This blog is written by Darci Hortness from South Dakota. That's me. I'm the resident, volunteer manager of New Hope Horse Shelter, which is HQ for DoubleHP (Horse Help Providers, Inc.)
We are a 501c3 nonprofit and have been for more than 10 years. We are a very small organization. Our 501c3 purpose is "for the prevention of cruelty to animals." Our mission statement is this: To assist law enforcement in starvation/neglect cases involving horses; to encourage responsible horse ownership; and to develop safe, educational, and fun opportunities for all levels of horse lovers -- so that we all may experience the magic of horses."
In the last couple of years we have started to sharpen our focus on "equine assisted learning." We are a Horse Sanctuary and Learning Center, so 14 of our rescued horses now get to call our Shelter their permanent home. Humans may come here and learn about horses and learn about themselves with the help of horses. We have a horsemanship program now, and it is strongly influenced by Parelli Natural Horsemanship. Several of our participants are going through the Parelli Levels, auditions, certifications, etc.
I received EAGALA certification a few years ago, and I would like to further develop an EAGALA program here. Sioux Falls Area Mental Health Professionals, you are invited to bring some of your clients here for equine assisted psychotherapy / learning. We have a page for this here too, to learn more about it.
Before I get off track, because I know I will, and that's ok when I'm blogging, let me just say that we have done a lot of rescue. Seen lots of suffering, starving, freezing, and dying. Just in case you wondered if I have actually been "in the trenches" I assure you I have spent more than my fair share of time down there. For proof, go to our page for horse story archives from 2007-2011 and read some of the stories. Some happy some sad. Some nearly unbelieveable, like Jack Frost and Saint Nick and Shadow & Bella and their poor friends. And many many others. OK got that out of the way. back to this post:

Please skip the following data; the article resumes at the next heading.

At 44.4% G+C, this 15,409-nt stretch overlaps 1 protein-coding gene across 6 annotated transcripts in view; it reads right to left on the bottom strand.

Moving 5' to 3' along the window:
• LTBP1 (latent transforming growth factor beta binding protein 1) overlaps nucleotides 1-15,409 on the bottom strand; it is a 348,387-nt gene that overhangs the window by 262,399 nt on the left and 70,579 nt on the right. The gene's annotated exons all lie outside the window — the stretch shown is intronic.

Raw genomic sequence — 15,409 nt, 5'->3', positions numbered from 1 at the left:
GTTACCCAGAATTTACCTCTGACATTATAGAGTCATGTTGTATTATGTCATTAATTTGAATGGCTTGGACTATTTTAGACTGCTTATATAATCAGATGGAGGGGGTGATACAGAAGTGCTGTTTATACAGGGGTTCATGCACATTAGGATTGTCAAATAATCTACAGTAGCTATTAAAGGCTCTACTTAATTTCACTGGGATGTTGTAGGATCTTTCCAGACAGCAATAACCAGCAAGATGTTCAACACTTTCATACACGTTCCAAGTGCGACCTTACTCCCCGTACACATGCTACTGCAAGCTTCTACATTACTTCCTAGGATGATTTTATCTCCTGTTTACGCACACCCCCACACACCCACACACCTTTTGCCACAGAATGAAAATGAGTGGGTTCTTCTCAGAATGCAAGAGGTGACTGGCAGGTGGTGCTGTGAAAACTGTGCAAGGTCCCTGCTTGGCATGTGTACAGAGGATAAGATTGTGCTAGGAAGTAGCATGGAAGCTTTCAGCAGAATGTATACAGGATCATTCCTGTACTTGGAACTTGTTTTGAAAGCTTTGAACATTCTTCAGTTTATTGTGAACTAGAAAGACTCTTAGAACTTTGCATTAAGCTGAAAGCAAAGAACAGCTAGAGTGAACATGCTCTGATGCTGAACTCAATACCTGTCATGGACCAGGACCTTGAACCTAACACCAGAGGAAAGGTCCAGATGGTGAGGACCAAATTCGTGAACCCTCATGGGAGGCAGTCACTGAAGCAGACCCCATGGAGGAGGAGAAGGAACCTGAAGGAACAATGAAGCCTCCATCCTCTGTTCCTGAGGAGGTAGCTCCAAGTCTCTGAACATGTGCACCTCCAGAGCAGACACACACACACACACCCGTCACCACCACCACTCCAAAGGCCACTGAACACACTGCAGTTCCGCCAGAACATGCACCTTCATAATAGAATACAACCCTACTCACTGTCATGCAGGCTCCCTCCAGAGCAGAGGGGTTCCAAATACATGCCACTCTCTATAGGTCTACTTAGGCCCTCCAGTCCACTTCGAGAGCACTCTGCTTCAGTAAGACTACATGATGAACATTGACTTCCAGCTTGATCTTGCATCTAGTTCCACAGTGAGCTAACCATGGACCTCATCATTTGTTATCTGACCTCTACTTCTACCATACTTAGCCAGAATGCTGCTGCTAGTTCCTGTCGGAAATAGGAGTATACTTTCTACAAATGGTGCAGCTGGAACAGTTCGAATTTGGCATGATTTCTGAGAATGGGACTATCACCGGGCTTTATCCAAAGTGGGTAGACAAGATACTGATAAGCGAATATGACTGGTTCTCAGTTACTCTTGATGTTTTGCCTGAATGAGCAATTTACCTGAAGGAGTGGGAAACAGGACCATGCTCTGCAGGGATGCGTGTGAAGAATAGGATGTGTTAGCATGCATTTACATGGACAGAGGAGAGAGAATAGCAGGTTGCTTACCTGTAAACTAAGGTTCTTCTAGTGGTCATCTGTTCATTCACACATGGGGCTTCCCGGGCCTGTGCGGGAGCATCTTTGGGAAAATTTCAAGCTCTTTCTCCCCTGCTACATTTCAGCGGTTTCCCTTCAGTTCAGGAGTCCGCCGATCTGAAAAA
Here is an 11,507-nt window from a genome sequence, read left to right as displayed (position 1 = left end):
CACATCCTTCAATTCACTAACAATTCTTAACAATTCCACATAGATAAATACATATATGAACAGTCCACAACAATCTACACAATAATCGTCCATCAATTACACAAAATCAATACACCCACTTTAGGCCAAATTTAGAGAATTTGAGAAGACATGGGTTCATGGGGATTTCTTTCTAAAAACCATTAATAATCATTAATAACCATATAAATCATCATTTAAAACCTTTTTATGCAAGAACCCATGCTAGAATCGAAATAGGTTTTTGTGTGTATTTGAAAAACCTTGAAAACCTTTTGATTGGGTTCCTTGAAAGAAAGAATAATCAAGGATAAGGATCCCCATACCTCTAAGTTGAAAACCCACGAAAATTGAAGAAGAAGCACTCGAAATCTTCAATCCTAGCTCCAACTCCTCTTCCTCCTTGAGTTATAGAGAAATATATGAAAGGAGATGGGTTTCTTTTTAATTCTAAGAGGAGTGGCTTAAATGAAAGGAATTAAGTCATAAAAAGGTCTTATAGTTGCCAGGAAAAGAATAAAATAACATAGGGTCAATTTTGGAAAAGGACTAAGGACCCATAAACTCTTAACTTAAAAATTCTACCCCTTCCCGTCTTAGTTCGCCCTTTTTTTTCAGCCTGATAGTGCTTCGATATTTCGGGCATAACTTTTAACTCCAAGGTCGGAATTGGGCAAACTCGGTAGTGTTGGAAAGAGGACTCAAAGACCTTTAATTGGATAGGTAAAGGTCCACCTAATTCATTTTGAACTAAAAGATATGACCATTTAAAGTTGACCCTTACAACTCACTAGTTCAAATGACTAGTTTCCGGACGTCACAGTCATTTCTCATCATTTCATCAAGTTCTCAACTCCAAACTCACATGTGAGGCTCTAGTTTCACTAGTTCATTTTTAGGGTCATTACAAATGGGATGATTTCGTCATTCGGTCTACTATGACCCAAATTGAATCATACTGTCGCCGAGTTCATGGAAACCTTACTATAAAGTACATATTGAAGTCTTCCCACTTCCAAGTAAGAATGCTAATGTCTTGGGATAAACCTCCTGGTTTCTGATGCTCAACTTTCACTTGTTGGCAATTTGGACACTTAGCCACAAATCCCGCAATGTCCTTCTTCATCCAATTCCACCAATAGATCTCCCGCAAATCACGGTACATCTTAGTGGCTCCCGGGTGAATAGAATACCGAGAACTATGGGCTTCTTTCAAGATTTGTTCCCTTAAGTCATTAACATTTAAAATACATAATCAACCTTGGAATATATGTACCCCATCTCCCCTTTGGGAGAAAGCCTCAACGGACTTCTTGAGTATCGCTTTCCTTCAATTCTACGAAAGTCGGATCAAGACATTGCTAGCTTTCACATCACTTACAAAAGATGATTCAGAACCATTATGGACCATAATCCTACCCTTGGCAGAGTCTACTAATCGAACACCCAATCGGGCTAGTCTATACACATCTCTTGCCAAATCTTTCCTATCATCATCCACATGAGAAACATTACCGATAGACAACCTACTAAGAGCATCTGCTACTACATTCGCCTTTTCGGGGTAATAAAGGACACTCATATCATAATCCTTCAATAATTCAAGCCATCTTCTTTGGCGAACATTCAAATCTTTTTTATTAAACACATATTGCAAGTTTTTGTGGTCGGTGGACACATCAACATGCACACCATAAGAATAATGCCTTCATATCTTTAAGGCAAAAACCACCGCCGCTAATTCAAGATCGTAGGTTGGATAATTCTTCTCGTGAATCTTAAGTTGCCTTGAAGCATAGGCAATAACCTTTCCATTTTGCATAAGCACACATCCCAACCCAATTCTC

I feel fortunate that I don't have to go to a real office job anymore. I live here with the horses. 17 of them. and 17 cats and 2 Labs. And so I DO have a very important job; I just don't get paid for it. Not money anyway. The animals pay me plenty. just not with money. I don't recognize birthdays anymore but I am over 50 now. I do a lot of manual horse chores and, with 17 horses, that can be a lot especially during the winter. I stay motivated and positive though, with warm clothes and the knowledge of physical exercise as it relates to mental well-being and all things healthy. We also have some part-time paid employees who do a lot of the stall cleaning and feeding. And some of our horsemanship participants are willing to help with chores if we need the help when they are here. My husband also lives here with me. Though he has a "real" job to go to in the city. Which is good, because without that we would not be able to have our Horse Shelter and do what we do for the animals here. This is where our hay, tractor maintenance, snow removal, and entire facility comes from. This is what we decided to do in life -- help some animals, as many as we have time money and space for -- and find ways to provide opportunities for other humans to enjoy the horses too, to help with their care and become their sponsors and partners. And when we put all of these individual picture frames together, the resulting big production is something like this: it's a story about some very special animals and the people who truly love and care for them, people who continue to learn from and with the animals every single day, and who spread the word and experience on to other humans from county to city to state to nation to world, people who indirectly help with our original purpose of "prevention of cruelty to animals" and our original mission statement which includes a hope for improved equine welfare and continuing education among all horse owners. And a hope that somehow, with our stories, we can help turn that education into compassion. These horses are our friends, our buddies. They are not like other animals on the farm. They are not really like dogs & cats that are generally accepted in our houses, and they certainly are not like cows sheep pigs and chickens who are generally accepted on our dinner plates. Horses are special, unique. And one of the most special things about them is how much they can teach us about ourselves. I kid you not! Spend some time in our horsemanship program learning about non-verbal communication and different personalities, and I will dare you to not let it have an affect on other parts of your life. At home, at work, in meetings, on the playing field, in life in general.
Oh I guess I rambled. that's ok in a blog, this blog anyway.
The point I was trying to make, I think, is that I certainly do appreciate the help. But, we can always use volunteers. At first, it can seem like really hard work. cleaning stalls, shoveling snow, putting hay out, emptying water buckets, etc. But it gets better. It is excellent exercise. It is rewarding and purposeful. You don't have to dress up. And you get to be around horses!
We can also use more donations and income in general. As I mentioned, we are 501c3, so donations are tax deductible to the full extent within our Laws.
If you have any questions or suggestions about our organization or programs, please email me at firstname.lastname@example.org